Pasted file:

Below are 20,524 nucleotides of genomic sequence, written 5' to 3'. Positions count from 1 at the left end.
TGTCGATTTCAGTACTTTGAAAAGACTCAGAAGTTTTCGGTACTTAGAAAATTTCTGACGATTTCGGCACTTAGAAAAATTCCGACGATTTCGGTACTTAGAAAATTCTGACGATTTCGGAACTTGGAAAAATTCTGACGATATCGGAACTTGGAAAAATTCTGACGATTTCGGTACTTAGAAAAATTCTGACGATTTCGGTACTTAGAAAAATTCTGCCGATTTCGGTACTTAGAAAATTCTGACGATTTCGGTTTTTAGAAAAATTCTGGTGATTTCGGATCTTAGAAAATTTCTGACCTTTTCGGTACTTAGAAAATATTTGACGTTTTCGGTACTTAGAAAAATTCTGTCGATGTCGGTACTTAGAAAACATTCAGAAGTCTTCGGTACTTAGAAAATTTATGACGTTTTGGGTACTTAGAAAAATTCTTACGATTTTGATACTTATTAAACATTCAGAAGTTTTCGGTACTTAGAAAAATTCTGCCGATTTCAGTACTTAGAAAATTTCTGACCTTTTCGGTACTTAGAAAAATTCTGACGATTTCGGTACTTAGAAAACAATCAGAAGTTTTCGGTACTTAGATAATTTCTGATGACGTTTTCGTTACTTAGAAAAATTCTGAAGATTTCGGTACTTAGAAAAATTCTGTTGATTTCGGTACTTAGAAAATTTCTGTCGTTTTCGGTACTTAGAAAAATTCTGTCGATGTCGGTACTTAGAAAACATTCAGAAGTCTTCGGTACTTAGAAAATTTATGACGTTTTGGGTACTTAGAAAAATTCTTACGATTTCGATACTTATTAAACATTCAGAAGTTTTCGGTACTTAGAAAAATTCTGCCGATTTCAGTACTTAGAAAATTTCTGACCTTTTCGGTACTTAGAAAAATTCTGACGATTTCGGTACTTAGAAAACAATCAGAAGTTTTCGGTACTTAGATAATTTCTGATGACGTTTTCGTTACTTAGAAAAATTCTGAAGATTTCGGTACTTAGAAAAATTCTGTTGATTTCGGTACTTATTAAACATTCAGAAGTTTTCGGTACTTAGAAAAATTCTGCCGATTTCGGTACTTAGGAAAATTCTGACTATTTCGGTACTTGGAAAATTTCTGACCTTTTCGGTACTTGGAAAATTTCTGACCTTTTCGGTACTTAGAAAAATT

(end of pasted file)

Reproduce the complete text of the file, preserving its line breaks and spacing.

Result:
Below are 20,524 nucleotides of genomic sequence, written 5' to 3'. Positions count from 1 at the left end.
TGTCGATTTCAGTACTTTGAAAAGACTCAGAAGTTTTCGGTACTTAGAAAATTTCTGACGATTTCGGCACTTAGAAAAATTCCGACGATTTCGGTACTTAGAAAATTCTGACGATTTCGGAACTTGGAAAAATTCTGACGATATCGGAACTTGGAAAAATTCTGACGATTTCGGTACTTAGAAAAATTCTGACGATTTCGGTACTTAGAAAAATTCTGCCGATTTCGGTACTTAGAAAATTCTGACGATTTCGGTTTTTAGAAAAATTCTGGTGATTTCGGATCTTAGAAAATTTCTGACCTTTTCGGTACTTAGAAAATATTTGACGTTTTCGGTACTTAGAAAAATTCTGTCGATGTCGGTACTTAGAAAACATTCAGAAGTCTTCGGTACTTAGAAAATTTATGACGTTTTGGGTACTTAGAAAAATTCTTACGATTTTGATACTTATTAAACATTCAGAAGTTTTCGGTACTTAGAAAAATTCTGCCGATTTCAGTACTTAGAAAATTTCTGACCTTTTCGGTACTTAGAAAAATTCTGACGATTTCGGTACTTAGAAAACAATCAGAAGTTTTCGGTACTTAGATAATTTCTGATGACGTTTTCGTTACTTAGAAAAATTCTGAAGATTTCGGTACTTAGAAAAATTCTGTTGATTTCGGTACTTAGAAAATTTCTGTCGTTTTCGGTACTTAGAAAAATTCTGTCGATGTCGGTACTTAGAAAACATTCAGAAGTCTTCGGTACTTAGAAAATTTATGACGTTTTGGGTACTTAGAAAAATTCTTACGATTTCGATACTTATTAAACATTCAGAAGTTTTCGGTACTTAGAAAAATTCTGCCGATTTCAGTACTTAGAAAATTTCTGACCTTTTCGGTACTTAGAAAAATTCTGACGATTTCGGTACTTAGAAAACAATCAGAAGTTTTCGGTACTTAGATAATTTCTGATGACGTTTTCGTTACTTAGAAAAATTCTGAAGATTTCGGTACTTAGAAAAATTCTGTTGATTTCGGTACTTATTAAACATTCAGAAGTTTTCGGTACTTAGAAAAATTCTGCCGATTTCGGTACTTAGGAAAATTCTGACTATTTCGGTACTTGGAAAATTTCTGACCTTTTCGGTACTTGGAAAATTTCTGACCTTTTCGGTACTTAGAAAAATT